Category Featured Events

MAS September Monthly Meeting

The first billion years on Earth and Mars: A geologist’s perspective – Clark M. Johnson

Clark M. Johnson

Despite the likelihood of early habitability on both Earth and Mars, the geologic evolution of these two planets, and the rock record they preserve, is quite different. Plate tectonics on Earth played a central role in evolution of our biosphere, and yet has destroyed much of the early Earth rock record, creating great challenges for finding evidence for early life on Earth. Mars did not have Earth-style plate tectonics, but the evidence is clear that Mars was habitable very early in its history. Preservation of the early Mars geologic record is excellent, raising the possibility that it might contain evidence for the earliest life in the Solar System...

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Donald Park Star Party

2017 Donald Park Star Party

The Donald Park star party is a family friendly event at a lovely county park. This is a chance to see the stars and planets through many different telescopes and binoculars – bring your blanket or lawn chair and sit back later in the evening for a night of watching meteors.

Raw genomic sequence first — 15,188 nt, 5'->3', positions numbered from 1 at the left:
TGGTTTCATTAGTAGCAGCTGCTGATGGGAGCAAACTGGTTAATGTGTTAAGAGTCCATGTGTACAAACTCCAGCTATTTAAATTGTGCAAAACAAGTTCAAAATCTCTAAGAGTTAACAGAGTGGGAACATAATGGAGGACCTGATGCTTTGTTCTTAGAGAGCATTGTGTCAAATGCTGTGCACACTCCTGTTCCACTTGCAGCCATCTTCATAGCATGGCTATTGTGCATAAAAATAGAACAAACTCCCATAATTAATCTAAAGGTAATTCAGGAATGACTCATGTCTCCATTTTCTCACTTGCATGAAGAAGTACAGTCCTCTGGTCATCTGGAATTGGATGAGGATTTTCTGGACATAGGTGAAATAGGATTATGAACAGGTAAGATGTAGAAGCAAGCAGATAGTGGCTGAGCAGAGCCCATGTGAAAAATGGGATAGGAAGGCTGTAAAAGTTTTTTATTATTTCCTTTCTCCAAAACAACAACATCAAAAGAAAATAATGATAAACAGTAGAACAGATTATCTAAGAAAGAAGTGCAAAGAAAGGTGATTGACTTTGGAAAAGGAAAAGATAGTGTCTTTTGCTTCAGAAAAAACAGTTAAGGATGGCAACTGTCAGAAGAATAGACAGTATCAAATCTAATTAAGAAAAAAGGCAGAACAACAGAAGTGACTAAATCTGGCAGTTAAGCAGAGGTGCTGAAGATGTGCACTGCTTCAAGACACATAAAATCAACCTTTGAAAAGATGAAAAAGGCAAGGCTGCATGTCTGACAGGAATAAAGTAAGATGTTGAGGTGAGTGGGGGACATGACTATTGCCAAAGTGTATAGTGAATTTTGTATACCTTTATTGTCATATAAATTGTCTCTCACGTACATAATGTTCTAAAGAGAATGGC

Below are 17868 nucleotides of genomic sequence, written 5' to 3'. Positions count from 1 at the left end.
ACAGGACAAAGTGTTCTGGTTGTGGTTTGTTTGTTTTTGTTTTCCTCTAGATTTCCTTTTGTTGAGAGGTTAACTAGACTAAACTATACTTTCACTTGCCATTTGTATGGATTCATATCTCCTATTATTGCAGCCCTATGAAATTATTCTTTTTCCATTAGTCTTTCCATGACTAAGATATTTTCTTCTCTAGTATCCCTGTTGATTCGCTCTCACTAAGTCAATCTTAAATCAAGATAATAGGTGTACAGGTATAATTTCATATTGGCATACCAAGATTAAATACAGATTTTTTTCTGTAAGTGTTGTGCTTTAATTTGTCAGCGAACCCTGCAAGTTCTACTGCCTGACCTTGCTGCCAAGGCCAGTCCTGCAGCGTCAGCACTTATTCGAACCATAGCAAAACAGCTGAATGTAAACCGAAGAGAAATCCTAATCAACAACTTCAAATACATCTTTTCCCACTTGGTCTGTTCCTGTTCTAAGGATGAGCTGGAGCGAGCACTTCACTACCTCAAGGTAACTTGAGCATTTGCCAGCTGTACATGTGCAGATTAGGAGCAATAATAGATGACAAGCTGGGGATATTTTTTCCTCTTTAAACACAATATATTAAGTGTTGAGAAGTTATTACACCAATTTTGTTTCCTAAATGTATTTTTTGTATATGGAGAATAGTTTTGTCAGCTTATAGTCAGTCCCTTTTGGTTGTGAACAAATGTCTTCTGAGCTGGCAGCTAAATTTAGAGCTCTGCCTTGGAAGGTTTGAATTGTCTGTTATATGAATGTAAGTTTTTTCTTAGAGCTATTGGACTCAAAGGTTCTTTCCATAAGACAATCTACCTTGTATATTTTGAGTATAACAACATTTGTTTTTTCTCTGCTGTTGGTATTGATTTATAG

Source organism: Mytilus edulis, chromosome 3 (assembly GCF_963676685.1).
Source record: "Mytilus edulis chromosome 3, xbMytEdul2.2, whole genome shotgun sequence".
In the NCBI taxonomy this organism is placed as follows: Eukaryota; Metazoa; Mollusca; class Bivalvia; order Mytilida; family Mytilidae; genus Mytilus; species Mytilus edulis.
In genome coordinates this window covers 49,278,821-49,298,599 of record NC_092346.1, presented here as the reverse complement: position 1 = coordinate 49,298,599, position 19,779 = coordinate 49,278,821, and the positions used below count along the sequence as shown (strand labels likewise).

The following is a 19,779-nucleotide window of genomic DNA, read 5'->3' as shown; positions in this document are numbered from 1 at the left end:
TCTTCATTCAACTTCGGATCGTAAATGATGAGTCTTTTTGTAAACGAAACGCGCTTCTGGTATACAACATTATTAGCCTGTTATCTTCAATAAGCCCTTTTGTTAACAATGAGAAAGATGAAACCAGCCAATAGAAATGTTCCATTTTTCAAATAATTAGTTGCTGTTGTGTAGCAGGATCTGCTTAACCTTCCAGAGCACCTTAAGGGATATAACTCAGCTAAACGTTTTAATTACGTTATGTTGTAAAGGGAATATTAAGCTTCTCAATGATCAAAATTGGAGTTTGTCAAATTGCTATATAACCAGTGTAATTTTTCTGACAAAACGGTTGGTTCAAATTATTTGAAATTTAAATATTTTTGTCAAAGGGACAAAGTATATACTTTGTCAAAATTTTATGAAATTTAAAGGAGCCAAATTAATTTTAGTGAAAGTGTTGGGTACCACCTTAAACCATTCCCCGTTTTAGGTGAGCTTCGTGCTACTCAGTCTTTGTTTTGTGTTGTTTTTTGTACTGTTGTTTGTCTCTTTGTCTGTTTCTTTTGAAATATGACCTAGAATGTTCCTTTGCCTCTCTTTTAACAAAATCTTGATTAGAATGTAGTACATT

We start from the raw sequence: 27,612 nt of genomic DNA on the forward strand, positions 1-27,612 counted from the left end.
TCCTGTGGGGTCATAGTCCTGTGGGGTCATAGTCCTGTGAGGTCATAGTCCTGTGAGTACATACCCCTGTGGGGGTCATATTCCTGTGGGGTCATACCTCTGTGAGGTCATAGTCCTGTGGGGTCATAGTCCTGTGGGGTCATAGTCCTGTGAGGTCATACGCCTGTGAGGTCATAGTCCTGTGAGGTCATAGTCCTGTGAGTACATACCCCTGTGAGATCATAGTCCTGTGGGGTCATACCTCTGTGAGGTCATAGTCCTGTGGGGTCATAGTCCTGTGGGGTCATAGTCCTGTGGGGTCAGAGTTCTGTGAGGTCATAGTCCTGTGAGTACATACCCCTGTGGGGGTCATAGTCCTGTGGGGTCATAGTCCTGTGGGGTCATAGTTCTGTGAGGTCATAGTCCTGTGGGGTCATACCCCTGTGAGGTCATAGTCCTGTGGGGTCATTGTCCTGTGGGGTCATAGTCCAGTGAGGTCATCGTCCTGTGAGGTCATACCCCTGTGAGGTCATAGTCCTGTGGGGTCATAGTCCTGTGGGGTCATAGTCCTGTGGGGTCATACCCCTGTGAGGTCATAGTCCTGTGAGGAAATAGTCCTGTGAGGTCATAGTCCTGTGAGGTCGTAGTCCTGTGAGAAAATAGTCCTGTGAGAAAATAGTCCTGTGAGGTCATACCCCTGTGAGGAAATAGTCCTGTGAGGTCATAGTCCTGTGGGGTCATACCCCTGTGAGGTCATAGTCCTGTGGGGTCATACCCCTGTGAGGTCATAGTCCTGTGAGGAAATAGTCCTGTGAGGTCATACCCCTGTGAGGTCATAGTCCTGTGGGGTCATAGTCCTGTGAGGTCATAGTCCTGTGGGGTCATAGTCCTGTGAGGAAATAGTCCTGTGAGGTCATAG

Presentation for guests on meteor showers and planets by the Madison Astronomical Society before the stars come out. Sunset is about 8:08 pm, observing planets can begin about that time with fainter objects as it gets darker. Temps usually fall a bit after sunset so dress accordingly.

Donald Park of Dane County
1945 State Road 92, Mount Horeb, Wisconsin

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MAS August Monthly Meeting

Chasing Shadows: Planning for and Imaging ISS Transits of the Sun and Moon – Jeffrey E. Shokler

Jeffrey E. Shokler, August 2019 MAS monthly meeting speaker

How do you catch something travelling at 17,500 mph as it moves between you and a target that might be 92 million miles away (or maybe only 240,000 miles away)? Longtime MAS member and astrophotographer Jeffrey Shokler will show us how to plan for International Space Station transits of the Sun and Moon, and also about his recent experiences capturing images of those events. You’ll learn about on-line planning tools, strategies for the week before, day before, and day of in terms of positioning and set-up. Jeff will also share the approaches he has taken to both capturing and processing the transit data in order to create finished images of ISS transits.

About the Speaker:
Jeffrey E...

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MAS July Monthly Meeting

Observing Our Solar System – Martin Mika

Observing Our Solar System

The talk will outline the basics of our solar system: history, characteristics of the planets, how they move, and how to observe them with amateur telescopes. I will then also discuss some imaging techniques and touch on citizen science projects that can be undertaken by amateurs, with a few examples from some of the top planetary imagers around the world.